“Make sure your papers are secure now. You can get a small lockbox shapend like a dictionary — they’re not super hard to pry into but if your parents just see the spine they’ll probably know. You can backpack out important clothes a bit at a time.”
“If you have a trusted friend and can store some stuff there gradually backpack it out. Otherwise think about getting a small storage unit. You can also be ‘going through your clothes to donate’ and take a garbage bag of them out, or you’re giving them to a friend. Figure out what’s really important and what you can leave behind. Good luck.” – weddingcurmudgeon69
“If you’re concerned that your parents may try to physically prevent you from moving out, maybe having a friend with you may help. If you think it might get violent you could call the non-emergency police line and ask them to meet you while you move your stuff out.”
“I know you said in previous comments that you think your parents would disown you. I wonder if that would still be the case if you were the one drawing boundaries. If you moved out and cut off or limited contact, they might realize that never speaking to their daughter again isn’t as great of an option as it seemed when they were the ones in control.” – SophieBearS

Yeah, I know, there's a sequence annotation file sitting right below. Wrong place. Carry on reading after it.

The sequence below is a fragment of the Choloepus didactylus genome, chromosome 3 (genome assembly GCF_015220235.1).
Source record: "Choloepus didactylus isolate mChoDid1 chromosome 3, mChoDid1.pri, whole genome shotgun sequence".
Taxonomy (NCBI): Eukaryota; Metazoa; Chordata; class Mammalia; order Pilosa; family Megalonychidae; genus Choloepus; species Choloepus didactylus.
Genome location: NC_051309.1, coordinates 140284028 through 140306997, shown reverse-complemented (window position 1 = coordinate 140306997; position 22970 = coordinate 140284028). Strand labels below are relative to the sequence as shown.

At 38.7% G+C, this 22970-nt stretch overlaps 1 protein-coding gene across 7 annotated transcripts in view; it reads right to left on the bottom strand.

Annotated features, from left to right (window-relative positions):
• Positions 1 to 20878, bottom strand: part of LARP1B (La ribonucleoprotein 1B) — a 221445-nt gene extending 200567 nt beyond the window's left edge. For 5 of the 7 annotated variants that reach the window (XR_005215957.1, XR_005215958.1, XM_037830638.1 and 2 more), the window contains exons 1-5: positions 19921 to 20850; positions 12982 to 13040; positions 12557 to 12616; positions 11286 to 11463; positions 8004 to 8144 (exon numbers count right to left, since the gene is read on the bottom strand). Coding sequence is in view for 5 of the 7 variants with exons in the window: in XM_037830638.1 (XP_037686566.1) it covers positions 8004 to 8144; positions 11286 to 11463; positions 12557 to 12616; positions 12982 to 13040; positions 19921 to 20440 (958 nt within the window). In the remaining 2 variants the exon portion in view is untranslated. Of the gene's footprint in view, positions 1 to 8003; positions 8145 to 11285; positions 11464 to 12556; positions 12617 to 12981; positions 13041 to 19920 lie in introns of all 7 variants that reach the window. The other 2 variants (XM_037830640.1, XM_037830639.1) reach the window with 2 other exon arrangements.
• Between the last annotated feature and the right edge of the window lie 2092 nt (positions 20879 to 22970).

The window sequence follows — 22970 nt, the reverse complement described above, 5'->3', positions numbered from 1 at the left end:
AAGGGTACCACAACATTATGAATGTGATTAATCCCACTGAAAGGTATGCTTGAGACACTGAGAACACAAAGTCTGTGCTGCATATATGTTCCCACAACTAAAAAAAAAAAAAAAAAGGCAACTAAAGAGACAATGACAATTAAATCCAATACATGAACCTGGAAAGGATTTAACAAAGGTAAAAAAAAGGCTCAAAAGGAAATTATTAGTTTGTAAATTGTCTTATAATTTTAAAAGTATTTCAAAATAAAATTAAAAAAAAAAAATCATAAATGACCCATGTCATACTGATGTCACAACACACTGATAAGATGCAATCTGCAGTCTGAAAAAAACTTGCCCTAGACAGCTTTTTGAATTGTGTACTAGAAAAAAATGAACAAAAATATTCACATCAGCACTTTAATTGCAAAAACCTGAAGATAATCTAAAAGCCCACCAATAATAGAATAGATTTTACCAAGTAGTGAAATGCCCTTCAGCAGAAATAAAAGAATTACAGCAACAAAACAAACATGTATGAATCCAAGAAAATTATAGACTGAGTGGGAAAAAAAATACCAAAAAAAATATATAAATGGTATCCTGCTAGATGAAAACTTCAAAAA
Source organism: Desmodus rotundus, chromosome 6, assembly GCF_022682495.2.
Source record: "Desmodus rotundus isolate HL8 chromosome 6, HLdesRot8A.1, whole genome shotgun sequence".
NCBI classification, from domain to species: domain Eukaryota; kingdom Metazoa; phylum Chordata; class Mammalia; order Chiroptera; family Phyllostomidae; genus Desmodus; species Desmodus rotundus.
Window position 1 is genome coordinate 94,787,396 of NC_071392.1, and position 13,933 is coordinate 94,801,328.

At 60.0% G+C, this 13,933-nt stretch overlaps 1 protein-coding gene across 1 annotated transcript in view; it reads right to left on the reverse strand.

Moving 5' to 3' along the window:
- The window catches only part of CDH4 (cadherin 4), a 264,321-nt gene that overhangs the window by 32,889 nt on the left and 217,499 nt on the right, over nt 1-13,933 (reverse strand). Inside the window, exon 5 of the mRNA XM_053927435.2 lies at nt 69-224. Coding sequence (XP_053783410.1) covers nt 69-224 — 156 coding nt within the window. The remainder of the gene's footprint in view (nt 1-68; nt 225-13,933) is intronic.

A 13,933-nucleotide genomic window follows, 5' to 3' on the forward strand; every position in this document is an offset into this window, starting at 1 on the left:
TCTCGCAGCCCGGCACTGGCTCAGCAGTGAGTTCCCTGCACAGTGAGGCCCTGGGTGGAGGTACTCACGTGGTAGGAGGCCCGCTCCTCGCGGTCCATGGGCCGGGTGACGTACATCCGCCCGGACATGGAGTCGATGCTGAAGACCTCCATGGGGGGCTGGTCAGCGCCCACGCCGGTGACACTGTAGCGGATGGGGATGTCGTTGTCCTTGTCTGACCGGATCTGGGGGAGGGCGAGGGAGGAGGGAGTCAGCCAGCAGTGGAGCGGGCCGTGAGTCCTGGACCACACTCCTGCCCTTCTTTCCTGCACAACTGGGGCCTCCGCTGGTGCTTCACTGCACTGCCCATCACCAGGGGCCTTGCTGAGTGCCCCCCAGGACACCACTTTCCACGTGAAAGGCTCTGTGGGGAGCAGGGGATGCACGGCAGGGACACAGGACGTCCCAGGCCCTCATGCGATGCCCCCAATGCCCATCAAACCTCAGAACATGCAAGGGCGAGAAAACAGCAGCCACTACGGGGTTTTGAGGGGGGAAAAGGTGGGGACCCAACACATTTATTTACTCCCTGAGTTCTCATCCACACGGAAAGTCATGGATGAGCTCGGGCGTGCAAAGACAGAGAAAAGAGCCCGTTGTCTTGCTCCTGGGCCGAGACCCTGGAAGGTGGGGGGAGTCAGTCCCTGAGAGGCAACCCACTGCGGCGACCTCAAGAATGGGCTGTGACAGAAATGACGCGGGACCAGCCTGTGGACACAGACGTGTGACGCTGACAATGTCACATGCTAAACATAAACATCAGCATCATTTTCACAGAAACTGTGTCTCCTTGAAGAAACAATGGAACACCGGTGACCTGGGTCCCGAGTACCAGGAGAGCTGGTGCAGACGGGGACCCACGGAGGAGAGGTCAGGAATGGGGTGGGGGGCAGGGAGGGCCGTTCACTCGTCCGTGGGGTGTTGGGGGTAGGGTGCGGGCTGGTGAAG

But a few didn’t see what the big deal was.
“YTA. If this really is the ‘one thing’ he’s asking of you… Just do it until you can move out. If you’re rent free, and I’m guessing, he’s paying your tuition? Show some d**n respect.” – Raging_Dragon_9999
“I don’t know how many times I’ve read ‘your house, your rules’ as part of a N T A response here. Well, his house, his rules, and don’t give me any garbage about how ‘the times, they are a-changin” and the father has to conform. Our elders should not be expected to just adapt to whatever the young people are doing.” – S**tbagsewerpickle
The OP may have been second-guessing herself, but most of the subReddit said she had the right to say how she wanted to live and present herself. Though, yes, it was her father’s house, that did not necessarily mean they couldn’t meet somewhere in the middle, now that the OP was an adult. And if not, there’s always the possibility of moving out.